Xia ("Xia dynasty"). Traditional dates: 22051766 B.C.E. See Yu and Jie under Important Figures.
Shang ("Shang dynasty," also known as the "Yin dynasty"). Traditional dates: 17661122 B.C.E. See Tang and Zhou under Important Figures.
Zhou ("Zhou dynasty"). Traditional dates: 1122256 B.C.E. Often divided into "Eastern" and "Western" Zhou (see below).
Western Zhou (Xizhou ). The earlier part (1122771 B.C.E.) of the Zhou dynasty. Widely regarded as a golden age of peace, stability, and prosperity. See Wen, Wu, and Zhou Gong under Important Figures.
Eastern Zhou (Dongzhou ). The latter part (770256 B.C.E.) of the Zhou dynasty. It began when disgruntled va.s.sals, together with "barbarian" (i.e., non-Chinese) forces, sacked the Zhou capital and killed the ruling king. Remnants of the Zhou royal family escaped and founded a new capital far to the east at Loyang and installed the king's son as ruler. However, the dynasty never again controlled China.
Spring and Autumn Period (Chunqiu ). The period 722481 B.C.E. covered by the court chronicle of Lu, Kongzi's native state (see Spring and Autumn Annals in Important Texts). This period saw the rise of the inst.i.tution of ba ("lord protector," see Important Tems).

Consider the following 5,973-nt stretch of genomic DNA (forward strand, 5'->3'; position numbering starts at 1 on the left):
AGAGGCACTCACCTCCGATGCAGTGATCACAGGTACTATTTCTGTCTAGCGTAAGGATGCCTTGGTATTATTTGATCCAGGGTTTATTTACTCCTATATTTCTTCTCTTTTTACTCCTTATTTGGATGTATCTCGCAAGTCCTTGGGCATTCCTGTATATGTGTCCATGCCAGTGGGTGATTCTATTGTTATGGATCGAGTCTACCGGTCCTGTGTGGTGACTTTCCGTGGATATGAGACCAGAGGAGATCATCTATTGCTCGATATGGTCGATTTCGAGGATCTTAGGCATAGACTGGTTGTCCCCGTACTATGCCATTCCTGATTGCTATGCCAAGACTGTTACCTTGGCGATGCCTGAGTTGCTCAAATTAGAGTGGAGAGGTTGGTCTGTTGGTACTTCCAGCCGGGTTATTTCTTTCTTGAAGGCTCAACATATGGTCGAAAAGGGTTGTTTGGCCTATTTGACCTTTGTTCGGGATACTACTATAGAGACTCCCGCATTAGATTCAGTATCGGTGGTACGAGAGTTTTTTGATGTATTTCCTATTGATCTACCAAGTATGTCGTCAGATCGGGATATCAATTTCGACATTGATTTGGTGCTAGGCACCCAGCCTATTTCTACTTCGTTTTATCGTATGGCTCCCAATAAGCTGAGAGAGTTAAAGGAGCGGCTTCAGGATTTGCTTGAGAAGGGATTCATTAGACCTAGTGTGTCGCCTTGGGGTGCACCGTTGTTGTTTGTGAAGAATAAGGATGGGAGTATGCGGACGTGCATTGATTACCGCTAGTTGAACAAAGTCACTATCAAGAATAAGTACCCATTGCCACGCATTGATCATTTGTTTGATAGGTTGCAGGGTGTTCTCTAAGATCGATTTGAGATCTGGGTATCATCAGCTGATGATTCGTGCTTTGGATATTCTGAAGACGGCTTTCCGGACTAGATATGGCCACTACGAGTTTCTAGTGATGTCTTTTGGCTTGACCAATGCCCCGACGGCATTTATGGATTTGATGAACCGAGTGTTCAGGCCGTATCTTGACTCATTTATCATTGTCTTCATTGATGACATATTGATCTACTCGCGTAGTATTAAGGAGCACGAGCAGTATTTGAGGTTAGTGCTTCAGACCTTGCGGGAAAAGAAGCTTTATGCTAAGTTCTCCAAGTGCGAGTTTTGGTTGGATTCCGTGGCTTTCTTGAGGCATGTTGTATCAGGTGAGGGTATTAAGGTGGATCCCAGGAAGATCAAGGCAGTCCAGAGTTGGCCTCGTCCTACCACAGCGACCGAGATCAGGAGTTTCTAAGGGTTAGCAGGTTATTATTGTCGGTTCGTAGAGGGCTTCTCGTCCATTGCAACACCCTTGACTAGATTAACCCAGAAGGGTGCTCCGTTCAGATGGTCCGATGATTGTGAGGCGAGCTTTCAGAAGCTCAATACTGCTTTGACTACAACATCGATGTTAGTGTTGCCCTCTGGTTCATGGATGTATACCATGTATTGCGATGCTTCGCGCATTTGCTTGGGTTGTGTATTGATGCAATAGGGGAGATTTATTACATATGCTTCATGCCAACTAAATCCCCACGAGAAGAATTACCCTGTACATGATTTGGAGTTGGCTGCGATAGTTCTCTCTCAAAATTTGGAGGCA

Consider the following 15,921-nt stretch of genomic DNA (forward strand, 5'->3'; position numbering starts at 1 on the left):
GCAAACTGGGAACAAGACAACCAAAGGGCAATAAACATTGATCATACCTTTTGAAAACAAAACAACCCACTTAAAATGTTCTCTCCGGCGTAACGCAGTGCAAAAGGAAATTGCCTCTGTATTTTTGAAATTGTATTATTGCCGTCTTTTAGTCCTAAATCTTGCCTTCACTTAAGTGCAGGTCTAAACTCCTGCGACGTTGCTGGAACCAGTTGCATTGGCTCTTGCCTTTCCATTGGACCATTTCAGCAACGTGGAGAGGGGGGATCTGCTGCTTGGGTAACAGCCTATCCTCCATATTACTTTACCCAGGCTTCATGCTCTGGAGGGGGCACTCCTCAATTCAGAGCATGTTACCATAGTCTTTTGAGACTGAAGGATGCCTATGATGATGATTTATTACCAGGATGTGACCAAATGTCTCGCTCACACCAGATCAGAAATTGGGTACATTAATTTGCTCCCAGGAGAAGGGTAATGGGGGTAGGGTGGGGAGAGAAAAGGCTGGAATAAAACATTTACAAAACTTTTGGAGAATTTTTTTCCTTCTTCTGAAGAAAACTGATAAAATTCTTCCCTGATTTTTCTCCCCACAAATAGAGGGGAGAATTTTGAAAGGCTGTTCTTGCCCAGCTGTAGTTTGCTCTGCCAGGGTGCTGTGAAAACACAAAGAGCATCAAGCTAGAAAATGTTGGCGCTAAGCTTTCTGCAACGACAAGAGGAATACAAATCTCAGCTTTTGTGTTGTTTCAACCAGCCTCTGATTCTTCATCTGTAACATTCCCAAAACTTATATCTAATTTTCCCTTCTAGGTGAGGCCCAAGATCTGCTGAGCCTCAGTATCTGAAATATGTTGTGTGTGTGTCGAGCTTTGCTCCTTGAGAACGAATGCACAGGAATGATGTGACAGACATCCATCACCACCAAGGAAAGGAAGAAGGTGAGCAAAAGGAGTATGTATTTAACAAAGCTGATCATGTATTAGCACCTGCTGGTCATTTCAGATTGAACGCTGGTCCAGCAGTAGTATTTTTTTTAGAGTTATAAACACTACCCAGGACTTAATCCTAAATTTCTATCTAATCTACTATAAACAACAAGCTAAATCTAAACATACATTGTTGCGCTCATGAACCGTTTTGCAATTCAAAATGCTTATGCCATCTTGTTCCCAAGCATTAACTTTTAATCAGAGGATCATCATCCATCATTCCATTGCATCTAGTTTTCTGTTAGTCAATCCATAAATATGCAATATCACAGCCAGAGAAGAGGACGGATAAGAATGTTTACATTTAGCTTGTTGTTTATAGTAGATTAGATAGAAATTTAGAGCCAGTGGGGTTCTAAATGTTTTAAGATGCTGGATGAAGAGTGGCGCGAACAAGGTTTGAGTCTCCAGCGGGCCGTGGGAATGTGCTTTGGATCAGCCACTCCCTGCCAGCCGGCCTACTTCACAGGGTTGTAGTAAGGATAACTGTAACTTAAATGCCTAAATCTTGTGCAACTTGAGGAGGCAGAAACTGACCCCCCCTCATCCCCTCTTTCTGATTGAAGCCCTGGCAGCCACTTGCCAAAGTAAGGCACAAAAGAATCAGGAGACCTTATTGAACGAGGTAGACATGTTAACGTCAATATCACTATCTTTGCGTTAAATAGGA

Warring States Period (Zhanguo shidai ). The period 403221 B.C.E. It began when the Zhou king officially recognized the part.i.tioning of the state of Jin , which had been carved up by and divided among the members of an alliance of other states in 453. Soon after, in 335, the rulers of these and other allegedly "va.s.sal" states began to usurp the t.i.tle w.a.n.g , "king" (see Important Terms) which rightfully only the Zhou king could claim.
Qin dynasty . A short-lived dynasty (221207 B.C.E.) that marked the end of the "Warring States Period" by unifying the various states into a single empire. It is from the name "Qin" that we get our word "China."
Han dynasty . A long lasting and largely stable dynasty consisting of an "Earlier" or "Western" and a "Later" or "Eastern" period, on either side of a brief interregnum (see below).